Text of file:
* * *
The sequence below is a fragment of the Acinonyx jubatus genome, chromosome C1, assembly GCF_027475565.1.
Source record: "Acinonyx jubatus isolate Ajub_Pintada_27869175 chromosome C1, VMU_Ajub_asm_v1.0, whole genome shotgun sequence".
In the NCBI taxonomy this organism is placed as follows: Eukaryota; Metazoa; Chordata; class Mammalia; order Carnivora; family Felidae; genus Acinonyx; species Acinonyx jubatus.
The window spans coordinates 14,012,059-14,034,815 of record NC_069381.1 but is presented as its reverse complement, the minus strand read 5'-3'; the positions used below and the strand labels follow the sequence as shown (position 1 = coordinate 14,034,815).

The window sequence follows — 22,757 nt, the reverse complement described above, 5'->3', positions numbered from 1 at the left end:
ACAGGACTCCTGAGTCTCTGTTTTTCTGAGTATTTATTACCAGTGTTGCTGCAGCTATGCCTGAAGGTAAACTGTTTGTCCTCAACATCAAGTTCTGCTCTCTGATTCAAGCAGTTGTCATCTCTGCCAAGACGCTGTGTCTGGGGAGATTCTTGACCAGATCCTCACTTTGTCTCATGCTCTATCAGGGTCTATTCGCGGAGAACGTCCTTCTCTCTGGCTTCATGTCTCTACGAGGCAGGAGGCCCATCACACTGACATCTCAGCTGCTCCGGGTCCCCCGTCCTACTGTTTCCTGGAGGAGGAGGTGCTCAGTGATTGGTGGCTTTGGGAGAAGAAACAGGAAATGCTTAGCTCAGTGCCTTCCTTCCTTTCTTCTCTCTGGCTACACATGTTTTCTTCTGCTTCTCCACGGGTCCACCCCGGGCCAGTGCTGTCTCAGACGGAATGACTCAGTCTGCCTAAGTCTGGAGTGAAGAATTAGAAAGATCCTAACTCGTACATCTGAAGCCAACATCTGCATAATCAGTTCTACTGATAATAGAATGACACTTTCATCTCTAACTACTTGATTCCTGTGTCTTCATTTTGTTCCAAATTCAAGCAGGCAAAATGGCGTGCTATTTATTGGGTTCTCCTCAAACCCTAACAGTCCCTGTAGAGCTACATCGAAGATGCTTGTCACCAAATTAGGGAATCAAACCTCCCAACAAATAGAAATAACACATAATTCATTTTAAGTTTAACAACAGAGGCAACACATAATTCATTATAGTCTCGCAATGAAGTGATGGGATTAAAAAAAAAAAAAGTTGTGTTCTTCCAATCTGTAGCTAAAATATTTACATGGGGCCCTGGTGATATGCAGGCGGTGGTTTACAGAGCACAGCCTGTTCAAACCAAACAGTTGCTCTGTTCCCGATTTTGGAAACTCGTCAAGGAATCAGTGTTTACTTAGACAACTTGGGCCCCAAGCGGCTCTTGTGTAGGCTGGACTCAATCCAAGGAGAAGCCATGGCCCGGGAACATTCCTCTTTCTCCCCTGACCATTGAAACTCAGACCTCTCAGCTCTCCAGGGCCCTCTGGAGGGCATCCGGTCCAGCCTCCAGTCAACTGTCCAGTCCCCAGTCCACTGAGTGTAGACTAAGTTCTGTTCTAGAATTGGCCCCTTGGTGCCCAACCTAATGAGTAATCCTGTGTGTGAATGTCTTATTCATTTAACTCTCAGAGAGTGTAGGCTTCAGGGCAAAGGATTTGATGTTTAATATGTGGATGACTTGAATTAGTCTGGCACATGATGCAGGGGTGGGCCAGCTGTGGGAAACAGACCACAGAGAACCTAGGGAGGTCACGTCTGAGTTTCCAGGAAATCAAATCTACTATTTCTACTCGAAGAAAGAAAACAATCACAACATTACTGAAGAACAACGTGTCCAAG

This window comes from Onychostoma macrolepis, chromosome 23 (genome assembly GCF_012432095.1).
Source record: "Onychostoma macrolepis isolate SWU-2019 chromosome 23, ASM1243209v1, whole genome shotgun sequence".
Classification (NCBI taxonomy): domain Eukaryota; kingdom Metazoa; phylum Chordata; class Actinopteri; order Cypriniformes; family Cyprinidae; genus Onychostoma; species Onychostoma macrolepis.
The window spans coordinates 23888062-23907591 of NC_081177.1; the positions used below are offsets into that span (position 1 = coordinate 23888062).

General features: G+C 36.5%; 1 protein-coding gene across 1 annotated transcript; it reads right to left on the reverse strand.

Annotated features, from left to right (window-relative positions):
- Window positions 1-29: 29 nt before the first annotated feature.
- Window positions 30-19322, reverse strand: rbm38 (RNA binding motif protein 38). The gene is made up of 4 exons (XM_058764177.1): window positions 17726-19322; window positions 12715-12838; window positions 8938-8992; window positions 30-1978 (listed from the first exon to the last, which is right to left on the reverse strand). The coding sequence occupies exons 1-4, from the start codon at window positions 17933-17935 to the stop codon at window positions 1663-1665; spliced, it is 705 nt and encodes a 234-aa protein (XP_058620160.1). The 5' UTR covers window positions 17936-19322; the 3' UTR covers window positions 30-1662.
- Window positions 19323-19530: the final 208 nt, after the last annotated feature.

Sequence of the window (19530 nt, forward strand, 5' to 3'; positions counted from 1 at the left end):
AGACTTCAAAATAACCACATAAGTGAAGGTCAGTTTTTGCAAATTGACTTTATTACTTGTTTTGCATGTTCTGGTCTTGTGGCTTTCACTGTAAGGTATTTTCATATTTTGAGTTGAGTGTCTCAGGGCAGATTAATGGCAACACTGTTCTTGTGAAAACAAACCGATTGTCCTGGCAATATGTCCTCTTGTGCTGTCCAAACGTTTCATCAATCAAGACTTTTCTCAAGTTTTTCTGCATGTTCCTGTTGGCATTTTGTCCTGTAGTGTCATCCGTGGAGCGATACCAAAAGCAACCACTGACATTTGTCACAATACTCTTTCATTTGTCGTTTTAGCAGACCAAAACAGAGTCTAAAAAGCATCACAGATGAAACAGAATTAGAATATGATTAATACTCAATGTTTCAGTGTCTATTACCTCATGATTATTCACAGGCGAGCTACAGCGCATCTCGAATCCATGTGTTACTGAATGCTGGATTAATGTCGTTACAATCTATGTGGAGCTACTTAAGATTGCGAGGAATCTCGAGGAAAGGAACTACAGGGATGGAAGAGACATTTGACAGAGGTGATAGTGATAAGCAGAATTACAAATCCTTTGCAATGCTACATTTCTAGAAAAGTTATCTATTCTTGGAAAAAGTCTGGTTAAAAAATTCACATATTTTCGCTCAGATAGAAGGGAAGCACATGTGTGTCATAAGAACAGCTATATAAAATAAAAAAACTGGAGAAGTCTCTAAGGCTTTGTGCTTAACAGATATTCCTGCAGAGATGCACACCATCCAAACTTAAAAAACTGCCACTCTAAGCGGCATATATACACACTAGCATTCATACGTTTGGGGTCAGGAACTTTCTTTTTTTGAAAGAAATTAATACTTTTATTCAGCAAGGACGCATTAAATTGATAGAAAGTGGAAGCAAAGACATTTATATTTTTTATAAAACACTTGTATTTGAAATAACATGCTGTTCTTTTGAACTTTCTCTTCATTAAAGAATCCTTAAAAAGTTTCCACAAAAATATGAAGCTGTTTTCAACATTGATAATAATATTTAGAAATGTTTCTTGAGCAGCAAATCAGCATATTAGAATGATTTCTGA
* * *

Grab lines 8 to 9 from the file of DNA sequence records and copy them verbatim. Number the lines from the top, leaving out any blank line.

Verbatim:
Source record: "Onychostoma macrolepis isolate SWU-2019 chromosome 23, ASM1243209v1, whole genome shotgun sequence".
Classification (NCBI taxonomy): domain Eukaryota; kingdom Metazoa; phylum Chordata; class Actinopteri; order Cypriniformes; family Cyprinidae; genus Onychostoma; species Onychostoma macrolepis.